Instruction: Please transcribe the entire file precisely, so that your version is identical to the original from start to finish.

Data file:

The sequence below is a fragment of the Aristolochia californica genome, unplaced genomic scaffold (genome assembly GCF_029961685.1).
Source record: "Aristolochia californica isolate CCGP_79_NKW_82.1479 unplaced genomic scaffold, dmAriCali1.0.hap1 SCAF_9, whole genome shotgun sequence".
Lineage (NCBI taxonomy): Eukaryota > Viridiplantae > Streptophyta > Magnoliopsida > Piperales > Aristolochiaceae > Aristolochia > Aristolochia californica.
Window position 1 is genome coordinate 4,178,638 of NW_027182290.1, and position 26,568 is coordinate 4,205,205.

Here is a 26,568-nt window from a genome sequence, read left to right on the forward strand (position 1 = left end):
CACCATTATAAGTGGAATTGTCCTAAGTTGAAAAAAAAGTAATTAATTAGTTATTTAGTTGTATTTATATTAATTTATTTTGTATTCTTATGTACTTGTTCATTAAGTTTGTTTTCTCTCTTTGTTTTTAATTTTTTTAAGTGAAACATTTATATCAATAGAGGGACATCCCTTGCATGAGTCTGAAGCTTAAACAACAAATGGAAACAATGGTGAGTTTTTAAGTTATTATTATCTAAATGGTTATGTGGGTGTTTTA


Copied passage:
The sequence below is a fragment of the Aristolochia californica genome, unplaced genomic scaffold (genome assembly GCF_029961685.1).
Source record: "Aristolochia californica isolate CCGP_79_NKW_82.1479 unplaced genomic scaffold, dmAriCali1.0.hap1 SCAF_9, whole genome shotgun sequence".
Lineage (NCBI taxonomy): Eukaryota > Viridiplantae > Streptophyta > Magnoliopsida > Piperales > Aristolochiaceae > Aristolochia > Aristolochia californica.
Window position 1 is genome coordinate 4,178,638 of NW_027182290.1, and position 26,568 is coordinate 4,205,205.

Here is a 26,568-nt window from a genome sequence, read left to right on the forward strand (position 1 = left end):
CACCATTATAAGTGGAATTGTCCTAAGTTGAAAAAAAAGTAATTAATTAGTTATTTAGTTGTATTTATATTAATTTATTTTGTATTCTTATGTACTTGTTCATTAAGTTTGTTTTCTCTCTTTGTTTTTAATTTTTTTAAGTGAAACATTTATATCAATAGAGGGACATCCCTTGCATGAGTCTGAAGCTTAAACAACAAATGGAAACAATGGTGAGTTTTTAAGTTATTATTATCTAAATGGTTATGTGGGTGTTTTA